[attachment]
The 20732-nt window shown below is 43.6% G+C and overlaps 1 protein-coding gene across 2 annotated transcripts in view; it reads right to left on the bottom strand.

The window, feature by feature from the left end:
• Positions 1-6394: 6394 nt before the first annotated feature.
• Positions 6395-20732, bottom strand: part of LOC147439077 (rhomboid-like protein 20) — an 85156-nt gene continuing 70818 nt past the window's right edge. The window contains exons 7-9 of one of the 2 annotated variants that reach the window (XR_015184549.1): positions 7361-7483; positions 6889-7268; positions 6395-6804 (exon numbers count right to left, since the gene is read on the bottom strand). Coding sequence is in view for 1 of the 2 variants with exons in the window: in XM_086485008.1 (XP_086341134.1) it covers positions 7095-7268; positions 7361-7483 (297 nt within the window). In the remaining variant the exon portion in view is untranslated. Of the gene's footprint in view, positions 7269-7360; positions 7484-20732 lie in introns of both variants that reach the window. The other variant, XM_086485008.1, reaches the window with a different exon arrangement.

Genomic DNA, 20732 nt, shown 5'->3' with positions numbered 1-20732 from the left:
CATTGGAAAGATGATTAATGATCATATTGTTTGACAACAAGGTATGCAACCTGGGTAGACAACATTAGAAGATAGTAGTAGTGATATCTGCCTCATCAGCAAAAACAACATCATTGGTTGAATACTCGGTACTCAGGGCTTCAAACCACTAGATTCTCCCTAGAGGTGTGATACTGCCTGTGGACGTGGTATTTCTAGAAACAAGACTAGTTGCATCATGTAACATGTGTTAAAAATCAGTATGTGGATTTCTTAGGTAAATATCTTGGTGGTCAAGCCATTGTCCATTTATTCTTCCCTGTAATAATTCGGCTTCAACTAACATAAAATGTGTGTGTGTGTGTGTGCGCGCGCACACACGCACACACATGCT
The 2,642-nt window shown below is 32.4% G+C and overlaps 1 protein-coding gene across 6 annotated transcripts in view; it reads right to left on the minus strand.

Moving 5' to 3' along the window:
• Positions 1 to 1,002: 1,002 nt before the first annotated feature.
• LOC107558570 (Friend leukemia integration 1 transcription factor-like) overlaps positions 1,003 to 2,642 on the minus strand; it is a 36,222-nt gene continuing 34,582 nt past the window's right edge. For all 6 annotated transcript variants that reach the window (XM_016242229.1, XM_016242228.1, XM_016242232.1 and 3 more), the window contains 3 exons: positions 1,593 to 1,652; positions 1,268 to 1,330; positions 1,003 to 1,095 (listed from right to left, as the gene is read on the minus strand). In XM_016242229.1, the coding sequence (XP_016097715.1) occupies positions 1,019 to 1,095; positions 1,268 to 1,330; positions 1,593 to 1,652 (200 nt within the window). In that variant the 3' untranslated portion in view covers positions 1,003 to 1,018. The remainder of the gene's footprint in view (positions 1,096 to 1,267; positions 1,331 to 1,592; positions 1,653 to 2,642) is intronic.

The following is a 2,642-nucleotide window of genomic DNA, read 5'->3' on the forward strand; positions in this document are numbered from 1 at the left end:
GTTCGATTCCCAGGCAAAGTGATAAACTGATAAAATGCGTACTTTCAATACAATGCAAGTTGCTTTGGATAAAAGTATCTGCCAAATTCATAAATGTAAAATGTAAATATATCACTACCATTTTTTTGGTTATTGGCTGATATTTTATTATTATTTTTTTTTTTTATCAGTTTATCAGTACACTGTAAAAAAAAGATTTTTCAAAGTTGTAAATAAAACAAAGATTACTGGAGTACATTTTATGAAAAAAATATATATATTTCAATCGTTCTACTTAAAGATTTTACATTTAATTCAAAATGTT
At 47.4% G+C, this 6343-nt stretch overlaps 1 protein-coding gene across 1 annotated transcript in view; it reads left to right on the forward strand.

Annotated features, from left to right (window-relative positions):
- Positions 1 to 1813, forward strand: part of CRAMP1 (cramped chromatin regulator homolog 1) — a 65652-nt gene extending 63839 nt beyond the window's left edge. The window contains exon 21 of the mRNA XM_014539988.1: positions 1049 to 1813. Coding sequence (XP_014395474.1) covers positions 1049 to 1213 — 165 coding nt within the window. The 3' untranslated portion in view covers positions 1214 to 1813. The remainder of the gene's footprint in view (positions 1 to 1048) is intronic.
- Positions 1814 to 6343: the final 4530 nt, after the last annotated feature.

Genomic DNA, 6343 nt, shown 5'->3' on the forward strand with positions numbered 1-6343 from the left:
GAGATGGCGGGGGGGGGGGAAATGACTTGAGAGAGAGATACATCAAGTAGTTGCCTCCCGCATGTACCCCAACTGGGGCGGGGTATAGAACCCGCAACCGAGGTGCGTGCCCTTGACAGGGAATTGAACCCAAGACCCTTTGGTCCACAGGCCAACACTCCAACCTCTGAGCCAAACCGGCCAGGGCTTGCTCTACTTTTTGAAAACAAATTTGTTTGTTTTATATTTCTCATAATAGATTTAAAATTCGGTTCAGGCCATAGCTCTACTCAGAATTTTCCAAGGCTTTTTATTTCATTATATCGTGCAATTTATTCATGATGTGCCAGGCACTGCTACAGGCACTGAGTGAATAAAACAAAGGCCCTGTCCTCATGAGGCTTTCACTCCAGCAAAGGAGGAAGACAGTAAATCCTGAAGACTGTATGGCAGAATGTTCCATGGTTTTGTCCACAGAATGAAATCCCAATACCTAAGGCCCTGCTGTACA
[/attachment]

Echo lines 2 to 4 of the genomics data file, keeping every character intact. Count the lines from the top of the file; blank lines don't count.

The window, feature by feature from the left end:
• Positions 1-6394: 6394 nt before the first annotated feature.
• Positions 6395-20732, bottom strand: part of LOC147439077 (rhomboid-like protein 20) — an 85156-nt gene continuing 70818 nt past the window's right edge. The window contains exons 7-9 of one of the 2 annotated variants that reach the window (XR_015184549.1): positions 7361-7483; positions 6889-7268; positions 6395-6804 (exon numbers count right to left, since the gene is read on the bottom strand). Coding sequence is in view for 1 of the 2 variants with exons in the window: in XM_086485008.1 (XP_086341134.1) it covers positions 7095-7268; positions 7361-7483 (297 nt within the window). In the remaining variant the exon portion in view is untranslated. Of the gene's footprint in view, positions 7269-7360; positions 7484-20732 lie in introns of both variants that reach the window. The other variant, XM_086485008.1, reaches the window with a different exon arrangement.